Accidentals on Pico

Hi folks,

I’m sorry if this is already a well trodden subject. I’m researching the Pico for purchase. The only major issue I can find is the difficulty in playing accidentals. I’ve seen posts from 2010 and 2013 which seemed inconclusive.

Has there been a reasonable solution found for the problem or is it just an accepted limitation of the instrument?

Thanks,
Frank

It’s programmable, so it’s possible to implement any fingering system you like. It can be quite challenging though, so you’ll need a certain amount of patience and technical know-how. This is a helpful forum though, and there are people around who can help you get it set up if you’re determined. (The Warbl ls simpler if you’re looking for a programmable MIDI wind controller. Not trying to put you off, just pointing out that Eigenharps aren’t the easiest thing to configure. I like them both.)

@BJG145,

Thanks a lot for the tip, I hadn’t run into the Warbl before. I’ve started digging into it and it looks impressive and may well solve my problem.

I understood that the Eigenharps are extremely configurable. I’m a pretty experienced programmer so I’m not too worried about complexity of configuration. I was hoping to find if after a decade of experimentation there was a solution that the community had settled on as the obvious one that felt reasonably natural when playing.

Thanks,
Frank

…no, everyone does their own thing. Personally I configure every wind controller I get my hands on to play like an EVI because it’s the system I know best. The world’s your oyster though…!

…what you end up with, either with the Pico or the Warbl, is a table indicating what note gets played for any particular combination of keys. Here’s a fragment of the fingering I use as represented for the Pico…

finger 1 = 2,1 * +0.0
finger 2 = 2,1 2,2 1,5 1,6 1,7 * +1.0
finger 3 = 2,1 2,2 1,5 1,7 * +2.0
finger 4 = 2,1 2,2 1,6 1,7 * +3.0
finger 5 = 2,1 2,2 1,5 1,6 * +4.0
finger 6 = 2,1 2,2 1,5 * +5.0
finger 7 = 2,1 2,2 1,6 * +6.0

Here “2,2” refers to “second button, second row”, and eg “+5.0” means “five semitones up from the base note”.

…and here’s a fragment for the Warbl.

{57}, //1110100 A
{57}, //1110101 A
{54}, //1110110 Gb
{54}, //1110111 Gb
{56}, //1111000 Ab
{56}, //1111001 Ab
{53}, //1111010 F
{53}, //1111011 F
{55}, //1111100 G
{55}, //1111101 G
{52}, //1111110 E
{52}, //1111111 E

Here the initial number represents the MIDI note value, and the binary numbers represent patterns for the seven holes. (The binary number and note name are actually just a comment…that’s because it uses an exhaustive list of every binary number in order.)

It looks like both systems give you a remarkable degree of flexibility. From what I’ve seen here the Pico feels almost more like a music instrument platform than an instrument. I’ve thought of half a dozen ways to experiment with combination fingerings since I read your earlier message.

Because you can’t really get a ‘feel’ without having one in your hands. I’m curious. Do you feel that you could do a chord fingering at the top 4 rows, similarly to what you’d do with a guitar, then ‘strum’ the bottom buttons downward?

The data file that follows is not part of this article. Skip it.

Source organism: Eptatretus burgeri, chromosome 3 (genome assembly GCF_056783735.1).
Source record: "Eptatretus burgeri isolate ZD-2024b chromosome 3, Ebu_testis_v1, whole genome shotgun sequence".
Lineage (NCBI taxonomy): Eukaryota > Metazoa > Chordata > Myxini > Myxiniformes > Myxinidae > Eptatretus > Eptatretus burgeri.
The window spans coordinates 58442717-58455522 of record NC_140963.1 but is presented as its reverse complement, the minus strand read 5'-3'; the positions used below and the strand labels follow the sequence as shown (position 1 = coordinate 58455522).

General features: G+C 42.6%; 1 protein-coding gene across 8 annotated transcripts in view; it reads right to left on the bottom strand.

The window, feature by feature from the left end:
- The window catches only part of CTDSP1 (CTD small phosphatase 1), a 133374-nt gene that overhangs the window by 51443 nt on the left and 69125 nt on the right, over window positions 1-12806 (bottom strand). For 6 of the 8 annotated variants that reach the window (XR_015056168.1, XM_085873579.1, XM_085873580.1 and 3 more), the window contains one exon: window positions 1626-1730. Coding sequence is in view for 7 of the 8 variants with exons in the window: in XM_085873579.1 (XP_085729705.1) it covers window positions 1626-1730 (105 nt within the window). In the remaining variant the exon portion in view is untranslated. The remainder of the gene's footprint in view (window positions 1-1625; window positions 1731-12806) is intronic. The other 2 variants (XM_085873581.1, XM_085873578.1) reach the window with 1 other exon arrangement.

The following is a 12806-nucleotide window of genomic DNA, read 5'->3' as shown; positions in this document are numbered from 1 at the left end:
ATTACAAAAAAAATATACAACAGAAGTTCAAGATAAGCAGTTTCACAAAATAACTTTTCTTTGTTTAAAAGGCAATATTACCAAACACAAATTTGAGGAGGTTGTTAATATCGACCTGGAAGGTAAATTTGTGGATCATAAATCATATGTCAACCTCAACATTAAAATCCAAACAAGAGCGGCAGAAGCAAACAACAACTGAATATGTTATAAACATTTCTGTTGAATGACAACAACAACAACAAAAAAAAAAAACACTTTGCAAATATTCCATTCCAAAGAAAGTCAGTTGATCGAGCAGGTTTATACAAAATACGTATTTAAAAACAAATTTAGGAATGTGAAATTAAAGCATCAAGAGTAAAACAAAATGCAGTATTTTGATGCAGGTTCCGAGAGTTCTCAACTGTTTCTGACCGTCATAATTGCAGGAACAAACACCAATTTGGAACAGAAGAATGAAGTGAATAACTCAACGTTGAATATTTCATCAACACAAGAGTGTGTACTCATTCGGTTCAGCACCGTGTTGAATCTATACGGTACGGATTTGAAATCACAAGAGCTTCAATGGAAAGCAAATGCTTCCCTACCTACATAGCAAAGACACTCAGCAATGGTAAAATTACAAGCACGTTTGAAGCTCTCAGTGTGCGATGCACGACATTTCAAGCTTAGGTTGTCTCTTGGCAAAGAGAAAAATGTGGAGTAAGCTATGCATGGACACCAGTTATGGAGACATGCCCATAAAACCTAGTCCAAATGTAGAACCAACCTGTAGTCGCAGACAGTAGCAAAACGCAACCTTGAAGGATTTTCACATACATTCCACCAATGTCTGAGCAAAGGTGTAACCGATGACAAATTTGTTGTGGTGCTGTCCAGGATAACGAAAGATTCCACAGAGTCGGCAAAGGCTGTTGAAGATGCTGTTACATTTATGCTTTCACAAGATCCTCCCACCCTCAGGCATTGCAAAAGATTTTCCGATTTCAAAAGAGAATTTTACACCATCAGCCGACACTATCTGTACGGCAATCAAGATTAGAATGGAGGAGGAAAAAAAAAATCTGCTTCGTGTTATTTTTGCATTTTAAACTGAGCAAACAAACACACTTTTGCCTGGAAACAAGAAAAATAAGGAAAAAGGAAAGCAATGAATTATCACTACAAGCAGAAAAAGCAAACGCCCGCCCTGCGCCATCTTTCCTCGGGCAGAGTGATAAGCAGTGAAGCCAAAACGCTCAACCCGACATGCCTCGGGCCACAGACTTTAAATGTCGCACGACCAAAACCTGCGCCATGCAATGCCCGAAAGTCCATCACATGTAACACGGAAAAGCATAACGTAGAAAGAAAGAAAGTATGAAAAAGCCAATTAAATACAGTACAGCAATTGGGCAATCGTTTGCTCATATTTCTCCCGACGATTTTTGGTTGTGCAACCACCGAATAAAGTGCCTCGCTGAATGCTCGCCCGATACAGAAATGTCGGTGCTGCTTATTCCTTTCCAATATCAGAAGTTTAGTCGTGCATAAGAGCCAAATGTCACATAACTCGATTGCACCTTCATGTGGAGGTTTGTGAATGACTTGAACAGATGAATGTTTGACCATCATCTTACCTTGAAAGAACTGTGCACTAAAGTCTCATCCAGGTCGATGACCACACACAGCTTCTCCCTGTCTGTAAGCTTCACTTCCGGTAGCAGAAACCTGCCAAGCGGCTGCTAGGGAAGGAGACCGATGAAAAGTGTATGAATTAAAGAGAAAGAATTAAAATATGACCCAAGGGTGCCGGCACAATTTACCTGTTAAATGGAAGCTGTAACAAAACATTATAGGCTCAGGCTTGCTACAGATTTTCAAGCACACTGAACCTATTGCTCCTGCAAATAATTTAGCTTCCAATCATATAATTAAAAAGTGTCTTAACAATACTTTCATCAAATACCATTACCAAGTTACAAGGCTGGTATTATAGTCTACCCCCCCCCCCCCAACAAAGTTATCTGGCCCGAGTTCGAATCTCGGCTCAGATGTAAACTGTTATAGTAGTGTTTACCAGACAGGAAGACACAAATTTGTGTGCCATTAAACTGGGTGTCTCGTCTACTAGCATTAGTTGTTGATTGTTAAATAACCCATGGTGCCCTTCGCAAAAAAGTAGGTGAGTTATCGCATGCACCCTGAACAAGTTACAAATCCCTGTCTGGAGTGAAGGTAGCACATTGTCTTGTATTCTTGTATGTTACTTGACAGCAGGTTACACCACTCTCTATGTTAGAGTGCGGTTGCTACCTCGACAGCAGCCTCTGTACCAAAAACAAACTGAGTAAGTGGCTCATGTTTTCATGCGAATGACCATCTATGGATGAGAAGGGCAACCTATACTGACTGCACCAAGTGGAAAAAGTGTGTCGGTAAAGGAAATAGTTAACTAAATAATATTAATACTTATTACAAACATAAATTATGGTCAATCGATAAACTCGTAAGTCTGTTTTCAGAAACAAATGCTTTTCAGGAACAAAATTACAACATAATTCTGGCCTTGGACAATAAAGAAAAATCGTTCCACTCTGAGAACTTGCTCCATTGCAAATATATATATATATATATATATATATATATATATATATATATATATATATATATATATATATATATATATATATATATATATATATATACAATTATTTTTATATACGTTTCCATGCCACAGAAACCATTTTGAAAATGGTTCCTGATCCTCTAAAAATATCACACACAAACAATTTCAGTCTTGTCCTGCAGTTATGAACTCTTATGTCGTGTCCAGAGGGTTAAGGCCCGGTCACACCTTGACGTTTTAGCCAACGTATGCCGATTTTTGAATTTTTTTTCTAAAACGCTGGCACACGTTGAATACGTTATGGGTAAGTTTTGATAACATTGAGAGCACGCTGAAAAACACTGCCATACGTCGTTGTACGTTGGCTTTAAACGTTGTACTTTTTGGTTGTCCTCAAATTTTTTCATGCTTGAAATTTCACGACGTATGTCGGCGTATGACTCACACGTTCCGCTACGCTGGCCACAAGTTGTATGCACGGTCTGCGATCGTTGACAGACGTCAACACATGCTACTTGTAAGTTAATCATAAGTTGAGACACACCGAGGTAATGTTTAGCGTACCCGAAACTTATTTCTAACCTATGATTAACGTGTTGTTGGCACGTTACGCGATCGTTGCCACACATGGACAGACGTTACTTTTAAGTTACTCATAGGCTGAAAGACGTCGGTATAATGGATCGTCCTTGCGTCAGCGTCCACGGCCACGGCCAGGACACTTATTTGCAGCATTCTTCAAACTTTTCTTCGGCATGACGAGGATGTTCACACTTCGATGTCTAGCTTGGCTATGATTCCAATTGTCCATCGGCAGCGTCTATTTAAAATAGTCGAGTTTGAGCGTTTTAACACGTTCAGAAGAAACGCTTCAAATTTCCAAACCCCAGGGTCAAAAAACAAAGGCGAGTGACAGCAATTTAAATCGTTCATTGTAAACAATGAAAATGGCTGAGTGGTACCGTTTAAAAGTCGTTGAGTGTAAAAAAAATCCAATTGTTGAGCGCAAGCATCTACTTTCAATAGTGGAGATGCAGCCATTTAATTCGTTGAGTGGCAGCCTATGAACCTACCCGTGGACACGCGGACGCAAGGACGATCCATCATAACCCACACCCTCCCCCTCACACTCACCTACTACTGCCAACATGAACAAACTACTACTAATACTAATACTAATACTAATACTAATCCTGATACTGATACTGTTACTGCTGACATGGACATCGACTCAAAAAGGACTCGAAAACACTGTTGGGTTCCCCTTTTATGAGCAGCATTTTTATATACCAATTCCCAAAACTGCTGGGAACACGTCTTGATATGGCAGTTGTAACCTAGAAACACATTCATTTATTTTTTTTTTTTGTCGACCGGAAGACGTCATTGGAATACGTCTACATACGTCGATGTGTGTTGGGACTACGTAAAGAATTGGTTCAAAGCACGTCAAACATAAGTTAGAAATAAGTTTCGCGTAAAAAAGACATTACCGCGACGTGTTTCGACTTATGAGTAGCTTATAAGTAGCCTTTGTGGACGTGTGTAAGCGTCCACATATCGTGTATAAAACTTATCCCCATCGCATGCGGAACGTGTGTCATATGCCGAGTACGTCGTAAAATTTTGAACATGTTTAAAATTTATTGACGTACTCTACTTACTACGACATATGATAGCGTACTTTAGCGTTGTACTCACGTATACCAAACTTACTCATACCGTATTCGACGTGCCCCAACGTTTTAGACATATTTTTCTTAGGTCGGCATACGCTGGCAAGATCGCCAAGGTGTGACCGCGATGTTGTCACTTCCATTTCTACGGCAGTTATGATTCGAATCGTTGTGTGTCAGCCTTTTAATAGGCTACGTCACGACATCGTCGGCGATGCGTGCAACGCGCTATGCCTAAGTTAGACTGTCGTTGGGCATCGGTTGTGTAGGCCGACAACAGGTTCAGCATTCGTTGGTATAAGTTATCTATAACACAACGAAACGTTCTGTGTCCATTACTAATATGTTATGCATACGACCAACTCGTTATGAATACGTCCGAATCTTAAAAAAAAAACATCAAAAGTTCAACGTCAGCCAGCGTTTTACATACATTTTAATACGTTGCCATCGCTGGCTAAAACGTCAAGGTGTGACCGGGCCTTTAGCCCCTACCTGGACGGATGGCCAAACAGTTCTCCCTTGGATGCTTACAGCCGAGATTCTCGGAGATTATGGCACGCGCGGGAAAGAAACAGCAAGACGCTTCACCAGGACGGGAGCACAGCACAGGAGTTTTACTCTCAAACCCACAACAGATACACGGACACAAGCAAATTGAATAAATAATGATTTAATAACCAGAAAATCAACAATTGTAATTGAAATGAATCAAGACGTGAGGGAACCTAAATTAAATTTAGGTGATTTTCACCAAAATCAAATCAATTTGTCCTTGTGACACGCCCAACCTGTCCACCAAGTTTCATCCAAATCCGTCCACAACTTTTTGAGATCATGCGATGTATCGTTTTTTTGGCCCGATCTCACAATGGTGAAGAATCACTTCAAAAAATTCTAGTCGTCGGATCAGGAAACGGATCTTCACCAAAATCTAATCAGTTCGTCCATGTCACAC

I’m wondering about borrowing some ideas from the Airharp

http://www.airharp.com/AirHarpChordGuide.pdf

You could select a chord using combinations of three or four buttons on one row of the Pico, then use the other row to strum or tap a sequence of notes generated from the chord in the same way as things like the Omnichord / Oberheim Strummer / Le Strum.

In terms of implementing it, Eigenharps are configured using modules called “agents”. I use the “Fingerer” agent which lets you select a note from a combination of buttons and trigger it monophonically via breath pressure. To create your guitar version, I’d start by looking at the Strummer agent; I don’t know how it works, though there are others on the forum who use it. I don’t know if this would enable you to set things up as I’ve described, but the code is all open-source.

I was just looking at this Pico video which you might have come across, though I don’t know how that was done. Here the strumming action is produced from the VST or the agent rather than by directly strumming the keys.

(If you wanted to build your own strum MIDI controller, midierror has developed breakout boards for Le Strum. You might also be interested in a current Kickstarter called Chordmonger.)

1 Like

well, its kind of both… i mean you can build a setup, that in turn creates your instrument. but, for sure, EigenD (the software) does lend itself to creating a setup that suits your needs.

just be aware, with all the talk of customisation - the eigenharps play nicely ‘out of the box’… you dont have to customise, and its a good idea to play for a while as-is, to let the Eigenharp suggest a ‘good’ direction. (imho, form and function are always related and interconnected)

as for fingerer and layouts
@NothanUmber has a huge amount of experience of trying different layouts with and without fingerer - including some really wierd and wonderful ideas.
(he made lots of posts about this on the old google+ pages iirc)

my experience with the pico is, given the number of keys, you have to be focused on what you are trying to achieve… be that polyphony in scale, or monophonic with accidentals (using fingerer).

also remember one really nice things about the eigenharps, is they can ‘morph’ …
so could have one layout of poly, then press one of the round buttons and switch to a monophonic layout (say on a different midi channel) - i think this kind of ‘mode’ operation works quite well on a pico.

Yepp, as @BJG145 wrote, the Fingerer is there for creating monophonic notes by pressing combinations of keys, like e.g. with some breath instruments where you have to open and close several holes to get a certain pitch. Additionally it offers one key intervals (so you could have a key to add a fifth or a second to the currently playing ones.